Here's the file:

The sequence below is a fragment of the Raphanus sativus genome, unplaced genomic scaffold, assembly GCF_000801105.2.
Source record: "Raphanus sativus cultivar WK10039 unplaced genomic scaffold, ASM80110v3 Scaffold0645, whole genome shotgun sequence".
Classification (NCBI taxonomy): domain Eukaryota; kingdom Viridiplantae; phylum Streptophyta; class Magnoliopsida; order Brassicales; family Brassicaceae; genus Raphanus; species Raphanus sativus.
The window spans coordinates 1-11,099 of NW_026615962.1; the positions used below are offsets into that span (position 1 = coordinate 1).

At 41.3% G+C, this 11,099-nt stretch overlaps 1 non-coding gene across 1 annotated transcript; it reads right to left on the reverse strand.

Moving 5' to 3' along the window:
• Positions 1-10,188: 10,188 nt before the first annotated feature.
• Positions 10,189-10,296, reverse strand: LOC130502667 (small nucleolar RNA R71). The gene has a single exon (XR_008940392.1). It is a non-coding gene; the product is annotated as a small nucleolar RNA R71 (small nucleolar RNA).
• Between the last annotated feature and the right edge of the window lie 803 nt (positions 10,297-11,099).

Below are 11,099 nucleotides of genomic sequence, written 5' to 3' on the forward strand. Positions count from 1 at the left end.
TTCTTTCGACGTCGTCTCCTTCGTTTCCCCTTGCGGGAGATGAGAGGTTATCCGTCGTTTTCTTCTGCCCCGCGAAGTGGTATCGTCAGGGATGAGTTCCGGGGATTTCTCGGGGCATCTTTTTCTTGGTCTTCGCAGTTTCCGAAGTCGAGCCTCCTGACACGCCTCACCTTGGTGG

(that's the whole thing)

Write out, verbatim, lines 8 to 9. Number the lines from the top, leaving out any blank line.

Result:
• Positions 10,189-10,296, reverse strand: LOC130502667 (small nucleolar RNA R71). The gene has a single exon (XR_008940392.1). It is a non-coding gene; the product is annotated as a small nucleolar RNA R71 (small nucleolar RNA).
• Between the last annotated feature and the right edge of the window lie 803 nt (positions 10,297-11,099).